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As you can see I am new to C++, but I can't understand why y = new Person() in function foo is wrong. Thanks for your help.

I get the this error:

error: no match for ‘operator=’ in ‘y = (((Person*)operator new(32u)), (, ))’

UPDATE:

I will accept the answer with the most upvotes by tonight or the one that is more convincing.

The argument between me and my friend is wether the function foo can change the object and propagate the change outside the function like when doing y = Person(), then also brother will change or will it remain intact? .

CODE:

#include <iostream>
using namespace std;

 class Person {
   public:  
    int age;
    char name[25];

    Person() {
            age = 0;

    }
};

void foo(Person &y)
{
    y = new Person();
}

int main()
{
    Person *brother = new Person();
    brother->age = 20;

    cout << "age = " << brother->age << endl;
    foo(*brother);
    cout << "age = " << brother->age << endl;
    return 0;
} 
share|improve this question
3  
you need to understand the difference between a reference and a pointer - then it will all become clear.. :) –  Nim Feb 29 '12 at 10:32
    
What is foo supposed to do? It appears that it's intended to be passed a person, then create a new person and do nothing with it, ignoring the person it was passed and leaving the new person leaked. –  David Schwartz Feb 29 '12 at 10:35
    
@DavidSchwartz This is a dare between me and my friend about passing references in parameter so i created an example to see who's right :) –  Adel Boutros Feb 29 '12 at 10:37
2  
It's impossible to say what's wrong with it in a useful way without knowing what it's supposed to do. –  David Schwartz Feb 29 '12 at 10:38
    
@Nim I see your point. thanks –  Adel Boutros Feb 29 '12 at 10:40

5 Answers 5

up vote 4 down vote accepted
void foo(Person &y)
{
    y = new Person();
}

y is a reference, not a pointer. To reassign to y, you'd use

y = Person();

but if you really want to allocate a new person, you'd use

void foo(Person* &y) // reference to pointer to Person

With a reference, you basically say that you modify the value at the calling site.

Note that your current code leak. If you have a bare pointer that you want to manage yourself, you have to delete it first:

void foo (Person*& y)
{
    delete y;
    y = new Person;
}

But as you see, the code is already becoming messy without knowing your target. It might be more appropriate to delete at the calling site, or to not allocate y at all before calling foo(...).

Also note that using foo (Person* y) instead would not solve the issue of newing at the calling site:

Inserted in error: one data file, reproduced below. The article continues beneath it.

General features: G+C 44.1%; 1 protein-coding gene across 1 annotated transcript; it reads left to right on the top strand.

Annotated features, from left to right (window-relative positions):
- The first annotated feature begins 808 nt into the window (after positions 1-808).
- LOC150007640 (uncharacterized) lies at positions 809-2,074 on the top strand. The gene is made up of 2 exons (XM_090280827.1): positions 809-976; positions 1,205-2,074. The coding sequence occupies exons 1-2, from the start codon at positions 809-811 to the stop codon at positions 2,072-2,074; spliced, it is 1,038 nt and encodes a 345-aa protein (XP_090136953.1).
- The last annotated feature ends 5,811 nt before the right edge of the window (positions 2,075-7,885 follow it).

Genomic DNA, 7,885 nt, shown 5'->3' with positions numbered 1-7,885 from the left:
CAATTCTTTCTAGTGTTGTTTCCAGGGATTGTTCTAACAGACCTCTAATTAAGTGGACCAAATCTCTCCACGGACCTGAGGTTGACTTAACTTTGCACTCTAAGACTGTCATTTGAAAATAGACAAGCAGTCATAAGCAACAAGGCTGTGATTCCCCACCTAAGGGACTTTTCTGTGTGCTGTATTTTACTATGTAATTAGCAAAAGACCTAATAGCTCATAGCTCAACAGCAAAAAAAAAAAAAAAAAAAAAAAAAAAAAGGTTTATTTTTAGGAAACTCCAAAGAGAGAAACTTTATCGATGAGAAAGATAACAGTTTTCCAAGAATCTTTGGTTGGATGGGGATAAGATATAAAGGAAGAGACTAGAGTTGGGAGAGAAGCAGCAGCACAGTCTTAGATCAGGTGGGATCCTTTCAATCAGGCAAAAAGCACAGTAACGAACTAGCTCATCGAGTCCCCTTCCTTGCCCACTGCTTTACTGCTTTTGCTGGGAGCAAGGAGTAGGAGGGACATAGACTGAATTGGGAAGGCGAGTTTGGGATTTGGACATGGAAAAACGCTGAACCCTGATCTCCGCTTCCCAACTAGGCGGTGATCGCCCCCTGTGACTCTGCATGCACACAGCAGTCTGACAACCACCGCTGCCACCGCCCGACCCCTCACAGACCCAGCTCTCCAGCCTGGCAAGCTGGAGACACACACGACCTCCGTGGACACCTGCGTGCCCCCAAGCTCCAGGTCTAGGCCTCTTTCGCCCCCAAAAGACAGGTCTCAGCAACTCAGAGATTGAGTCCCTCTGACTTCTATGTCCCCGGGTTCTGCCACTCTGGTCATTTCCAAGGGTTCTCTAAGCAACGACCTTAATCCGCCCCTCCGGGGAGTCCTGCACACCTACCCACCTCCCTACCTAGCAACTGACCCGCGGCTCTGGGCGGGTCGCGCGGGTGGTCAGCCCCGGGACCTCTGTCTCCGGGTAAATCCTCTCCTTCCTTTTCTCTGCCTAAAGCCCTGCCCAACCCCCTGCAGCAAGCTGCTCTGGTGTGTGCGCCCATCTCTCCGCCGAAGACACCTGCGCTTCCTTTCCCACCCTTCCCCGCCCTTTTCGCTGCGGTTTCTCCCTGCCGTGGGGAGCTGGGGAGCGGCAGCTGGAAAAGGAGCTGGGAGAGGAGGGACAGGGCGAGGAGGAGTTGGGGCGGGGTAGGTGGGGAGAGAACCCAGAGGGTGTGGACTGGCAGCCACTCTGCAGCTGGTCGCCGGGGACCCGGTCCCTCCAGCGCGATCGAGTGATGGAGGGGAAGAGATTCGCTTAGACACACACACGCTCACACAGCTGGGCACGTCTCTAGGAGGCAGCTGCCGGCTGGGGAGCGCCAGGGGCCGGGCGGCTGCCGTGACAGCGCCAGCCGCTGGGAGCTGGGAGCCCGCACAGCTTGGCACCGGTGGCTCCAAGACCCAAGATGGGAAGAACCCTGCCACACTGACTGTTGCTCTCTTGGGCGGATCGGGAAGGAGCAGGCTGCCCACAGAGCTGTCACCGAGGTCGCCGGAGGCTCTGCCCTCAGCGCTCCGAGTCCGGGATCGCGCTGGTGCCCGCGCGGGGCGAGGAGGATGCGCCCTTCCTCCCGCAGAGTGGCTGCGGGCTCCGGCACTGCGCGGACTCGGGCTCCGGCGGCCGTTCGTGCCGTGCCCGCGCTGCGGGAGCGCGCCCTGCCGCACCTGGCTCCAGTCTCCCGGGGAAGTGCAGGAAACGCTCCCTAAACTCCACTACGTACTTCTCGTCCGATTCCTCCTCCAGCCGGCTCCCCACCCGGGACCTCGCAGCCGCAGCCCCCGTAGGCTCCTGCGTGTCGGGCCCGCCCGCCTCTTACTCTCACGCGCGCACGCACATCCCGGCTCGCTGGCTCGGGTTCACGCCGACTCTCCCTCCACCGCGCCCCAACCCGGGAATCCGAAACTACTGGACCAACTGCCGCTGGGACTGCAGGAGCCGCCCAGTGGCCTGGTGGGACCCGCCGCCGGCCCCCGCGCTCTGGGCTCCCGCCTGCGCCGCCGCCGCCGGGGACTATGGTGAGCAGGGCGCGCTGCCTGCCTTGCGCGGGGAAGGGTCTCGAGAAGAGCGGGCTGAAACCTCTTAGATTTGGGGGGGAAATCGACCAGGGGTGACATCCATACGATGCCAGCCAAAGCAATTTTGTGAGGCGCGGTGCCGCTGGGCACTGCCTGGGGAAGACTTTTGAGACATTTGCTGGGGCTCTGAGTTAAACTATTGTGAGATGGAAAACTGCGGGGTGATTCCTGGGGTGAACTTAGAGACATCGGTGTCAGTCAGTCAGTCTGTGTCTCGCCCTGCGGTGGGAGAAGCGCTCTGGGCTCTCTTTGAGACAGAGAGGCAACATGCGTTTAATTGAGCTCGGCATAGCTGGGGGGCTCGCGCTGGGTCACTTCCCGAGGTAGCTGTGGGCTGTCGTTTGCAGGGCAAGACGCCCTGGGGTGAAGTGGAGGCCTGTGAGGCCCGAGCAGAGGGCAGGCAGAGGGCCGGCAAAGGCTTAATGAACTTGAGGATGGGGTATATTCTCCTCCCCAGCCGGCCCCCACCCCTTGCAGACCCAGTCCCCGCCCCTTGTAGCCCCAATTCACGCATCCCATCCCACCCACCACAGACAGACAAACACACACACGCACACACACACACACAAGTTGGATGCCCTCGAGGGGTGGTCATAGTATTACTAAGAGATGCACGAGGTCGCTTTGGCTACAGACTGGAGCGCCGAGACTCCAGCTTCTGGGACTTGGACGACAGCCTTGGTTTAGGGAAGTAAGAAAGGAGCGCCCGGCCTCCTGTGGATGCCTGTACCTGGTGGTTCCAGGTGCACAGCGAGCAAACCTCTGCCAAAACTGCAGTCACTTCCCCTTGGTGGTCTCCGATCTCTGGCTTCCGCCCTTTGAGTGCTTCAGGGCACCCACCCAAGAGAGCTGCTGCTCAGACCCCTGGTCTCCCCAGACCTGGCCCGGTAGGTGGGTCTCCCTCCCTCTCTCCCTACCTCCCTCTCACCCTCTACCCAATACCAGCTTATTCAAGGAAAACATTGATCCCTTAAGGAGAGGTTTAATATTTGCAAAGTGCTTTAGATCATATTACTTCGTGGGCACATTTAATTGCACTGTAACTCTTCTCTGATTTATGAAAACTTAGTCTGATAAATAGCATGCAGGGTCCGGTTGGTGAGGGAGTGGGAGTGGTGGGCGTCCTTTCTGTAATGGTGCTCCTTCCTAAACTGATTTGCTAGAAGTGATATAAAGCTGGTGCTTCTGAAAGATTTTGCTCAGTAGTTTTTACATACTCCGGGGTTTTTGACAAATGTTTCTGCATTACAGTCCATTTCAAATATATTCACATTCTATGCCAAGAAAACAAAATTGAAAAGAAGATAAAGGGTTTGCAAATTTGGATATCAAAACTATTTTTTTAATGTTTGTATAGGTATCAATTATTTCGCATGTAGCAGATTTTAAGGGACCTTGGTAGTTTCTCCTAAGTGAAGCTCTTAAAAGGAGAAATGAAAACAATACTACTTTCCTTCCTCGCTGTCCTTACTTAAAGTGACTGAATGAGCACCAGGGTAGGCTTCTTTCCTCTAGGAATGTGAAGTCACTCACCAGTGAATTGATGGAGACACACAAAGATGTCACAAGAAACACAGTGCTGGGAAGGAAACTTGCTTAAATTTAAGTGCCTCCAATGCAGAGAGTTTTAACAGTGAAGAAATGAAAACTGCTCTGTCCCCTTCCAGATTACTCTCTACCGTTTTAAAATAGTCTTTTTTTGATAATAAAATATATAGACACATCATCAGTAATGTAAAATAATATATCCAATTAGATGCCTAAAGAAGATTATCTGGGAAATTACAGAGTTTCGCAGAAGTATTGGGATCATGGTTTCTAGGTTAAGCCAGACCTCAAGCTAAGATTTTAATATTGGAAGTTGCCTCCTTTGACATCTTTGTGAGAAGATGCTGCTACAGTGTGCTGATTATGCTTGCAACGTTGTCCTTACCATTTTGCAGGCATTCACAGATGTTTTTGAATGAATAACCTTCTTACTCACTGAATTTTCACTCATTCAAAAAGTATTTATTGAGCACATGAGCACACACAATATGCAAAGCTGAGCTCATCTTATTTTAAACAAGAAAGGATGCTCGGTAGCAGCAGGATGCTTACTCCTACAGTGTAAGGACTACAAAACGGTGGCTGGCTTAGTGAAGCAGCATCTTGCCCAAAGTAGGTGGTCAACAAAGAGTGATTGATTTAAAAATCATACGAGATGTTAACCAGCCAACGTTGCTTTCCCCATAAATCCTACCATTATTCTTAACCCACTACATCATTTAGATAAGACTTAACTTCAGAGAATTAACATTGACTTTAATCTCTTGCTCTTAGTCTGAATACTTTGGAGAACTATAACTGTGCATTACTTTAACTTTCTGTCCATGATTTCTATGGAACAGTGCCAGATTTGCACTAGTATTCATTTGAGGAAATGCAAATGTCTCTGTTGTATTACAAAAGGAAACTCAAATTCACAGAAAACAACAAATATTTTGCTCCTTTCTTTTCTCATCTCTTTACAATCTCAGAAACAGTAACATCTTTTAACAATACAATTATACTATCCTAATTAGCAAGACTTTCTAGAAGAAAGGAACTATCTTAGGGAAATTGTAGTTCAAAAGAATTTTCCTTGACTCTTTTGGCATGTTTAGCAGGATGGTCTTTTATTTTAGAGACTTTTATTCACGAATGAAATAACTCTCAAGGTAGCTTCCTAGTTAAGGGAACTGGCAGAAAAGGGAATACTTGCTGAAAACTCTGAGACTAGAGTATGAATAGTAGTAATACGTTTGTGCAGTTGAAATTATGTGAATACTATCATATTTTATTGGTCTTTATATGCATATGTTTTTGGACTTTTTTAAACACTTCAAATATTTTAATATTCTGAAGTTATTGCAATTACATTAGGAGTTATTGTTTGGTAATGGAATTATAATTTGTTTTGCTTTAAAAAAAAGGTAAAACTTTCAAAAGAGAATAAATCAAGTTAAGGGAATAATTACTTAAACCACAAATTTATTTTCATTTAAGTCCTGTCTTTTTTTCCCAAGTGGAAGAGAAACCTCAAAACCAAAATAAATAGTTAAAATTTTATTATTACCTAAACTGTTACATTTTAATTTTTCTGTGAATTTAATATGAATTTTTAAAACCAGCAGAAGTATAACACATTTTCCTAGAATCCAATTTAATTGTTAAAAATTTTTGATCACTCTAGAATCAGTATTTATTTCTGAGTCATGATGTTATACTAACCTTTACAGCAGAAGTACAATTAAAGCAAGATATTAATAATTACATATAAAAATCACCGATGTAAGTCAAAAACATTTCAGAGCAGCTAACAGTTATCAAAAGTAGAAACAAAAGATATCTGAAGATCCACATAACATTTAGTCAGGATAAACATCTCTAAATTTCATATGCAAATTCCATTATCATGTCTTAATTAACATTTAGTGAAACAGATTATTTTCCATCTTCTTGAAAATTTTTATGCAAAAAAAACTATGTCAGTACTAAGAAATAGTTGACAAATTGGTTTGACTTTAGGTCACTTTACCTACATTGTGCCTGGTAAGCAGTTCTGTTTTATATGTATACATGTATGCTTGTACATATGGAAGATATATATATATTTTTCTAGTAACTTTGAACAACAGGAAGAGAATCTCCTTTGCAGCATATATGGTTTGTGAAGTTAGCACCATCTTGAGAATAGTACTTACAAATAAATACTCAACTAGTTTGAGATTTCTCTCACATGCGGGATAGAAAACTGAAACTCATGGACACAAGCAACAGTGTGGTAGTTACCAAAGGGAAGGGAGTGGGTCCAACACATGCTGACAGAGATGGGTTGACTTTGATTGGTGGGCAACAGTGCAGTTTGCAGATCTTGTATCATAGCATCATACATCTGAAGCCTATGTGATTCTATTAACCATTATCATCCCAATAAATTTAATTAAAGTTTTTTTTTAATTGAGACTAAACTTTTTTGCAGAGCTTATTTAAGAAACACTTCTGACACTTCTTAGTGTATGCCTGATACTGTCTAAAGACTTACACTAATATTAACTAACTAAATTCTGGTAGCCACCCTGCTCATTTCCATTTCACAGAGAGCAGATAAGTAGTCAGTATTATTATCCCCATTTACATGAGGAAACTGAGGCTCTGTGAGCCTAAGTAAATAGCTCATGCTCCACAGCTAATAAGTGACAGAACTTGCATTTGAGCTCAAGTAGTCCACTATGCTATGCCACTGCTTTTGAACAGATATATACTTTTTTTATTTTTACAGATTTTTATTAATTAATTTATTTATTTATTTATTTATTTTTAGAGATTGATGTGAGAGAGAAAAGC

void foo (Person *y) 
{
    y = new Person();
}

This of course compiles, but modifies only foo's own y variable. The caller will have an unchanged pointer.

Note that you'd better use value types or smart pointers, as it is non-trivial to write exception safe code that manually manages memory.

share|improve this answer

You probably come from a language were objects can only be created with new. In C++, this is not the case. And unless you really need it, you should not use new. Just create it as a normal variable:

#include <iostream>
#include <string>

class Person
{
public:
    unsigned age;
    std::string name;
    Person(unsigned age, std::string name)
        : age(age)
        , name(std::move(name)) // move is C++11
    {}
};

int main()
{
    Person brother(8, "Tim John");
    std::cout << "age = " << brother.age << '\n';
    // Edit regarding the question in the comments:
    brother = Person(16, "John Tim");
    std::cout << "age = " << brother.age << '\n';
}

Your problem with the code above is that new returns a Pointer, and you are trying to assign a pointer to a Person, which obviously can't work.

share|improve this answer
    
@cooky451: I believe that the use of std::move here is unnecessary, because the parameter is already a temporary (pass-by-copy). I am not so aware of move semantics though... Are you sure it is ? –  Matthieu M. Feb 29 '12 at 10:48
    
@Matthieu name is an lvalue. It won't be moved automatically. –  R. Martinho Fernandes Feb 29 '12 at 11:05
    
@MatthieuM.: No, the function argument isn't a temporary; its lifetime covers the whole of the constructor and so without std::move it would be copied (in this case, optimisation would probably give the same result as a move, but that's not guaranteed). –  Mike Seymour Feb 29 '12 at 11:06